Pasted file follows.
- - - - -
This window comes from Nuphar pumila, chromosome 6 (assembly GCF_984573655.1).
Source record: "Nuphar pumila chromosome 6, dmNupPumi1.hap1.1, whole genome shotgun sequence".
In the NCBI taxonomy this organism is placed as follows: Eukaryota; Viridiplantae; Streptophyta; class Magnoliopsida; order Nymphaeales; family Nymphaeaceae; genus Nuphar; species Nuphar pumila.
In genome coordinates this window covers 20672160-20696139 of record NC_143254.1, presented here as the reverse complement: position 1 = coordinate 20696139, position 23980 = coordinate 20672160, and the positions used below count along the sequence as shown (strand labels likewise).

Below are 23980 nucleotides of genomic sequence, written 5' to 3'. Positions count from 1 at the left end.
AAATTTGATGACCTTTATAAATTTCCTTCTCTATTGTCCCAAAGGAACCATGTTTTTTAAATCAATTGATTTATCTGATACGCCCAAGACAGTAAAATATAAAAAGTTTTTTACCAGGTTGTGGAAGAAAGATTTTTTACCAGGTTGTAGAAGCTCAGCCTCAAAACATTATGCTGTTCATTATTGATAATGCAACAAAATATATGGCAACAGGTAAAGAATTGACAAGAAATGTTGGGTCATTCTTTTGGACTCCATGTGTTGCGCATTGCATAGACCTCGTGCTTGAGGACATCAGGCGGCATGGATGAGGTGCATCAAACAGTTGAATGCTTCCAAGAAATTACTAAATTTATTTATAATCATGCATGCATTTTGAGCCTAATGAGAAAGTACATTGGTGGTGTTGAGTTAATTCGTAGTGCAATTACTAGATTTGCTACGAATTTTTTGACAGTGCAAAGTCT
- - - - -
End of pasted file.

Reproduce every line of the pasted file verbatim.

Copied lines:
This window comes from Nuphar pumila, chromosome 6 (assembly GCF_984573655.1).
Source record: "Nuphar pumila chromosome 6, dmNupPumi1.hap1.1, whole genome shotgun sequence".
In the NCBI taxonomy this organism is placed as follows: Eukaryota; Viridiplantae; Streptophyta; class Magnoliopsida; order Nymphaeales; family Nymphaeaceae; genus Nuphar; species Nuphar pumila.
In genome coordinates this window covers 20672160-20696139 of record NC_143254.1, presented here as the reverse complement: position 1 = coordinate 20696139, position 23980 = coordinate 20672160, and the positions used below count along the sequence as shown (strand labels likewise).

Below are 23980 nucleotides of genomic sequence, written 5' to 3'. Positions count from 1 at the left end.
AAATTTGATGACCTTTATAAATTTCCTTCTCTATTGTCCCAAAGGAACCATGTTTTTTAAATCAATTGATTTATCTGATACGCCCAAGACAGTAAAATATAAAAAGTTTTTTACCAGGTTGTGGAAGAAAGATTTTTTACCAGGTTGTAGAAGCTCAGCCTCAAAACATTATGCTGTTCATTATTGATAATGCAACAAAATATATGGCAACAGGTAAAGAATTGACAAGAAATGTTGGGTCATTCTTTTGGACTCCATGTGTTGCGCATTGCATAGACCTCGTGCTTGAGGACATCAGGCGGCATGGATGAGGTGCATCAAACAGTTGAATGCTTCCAAGAAATTACTAAATTTATTTATAATCATGCATGCATTTTGAGCCTAATGAGAAAGTACATTGGTGGTGTTGAGTTAATTCGTAGTGCAATTACTAGATTTGCTACGAATTTTTTGACAGTGCAAAGTCT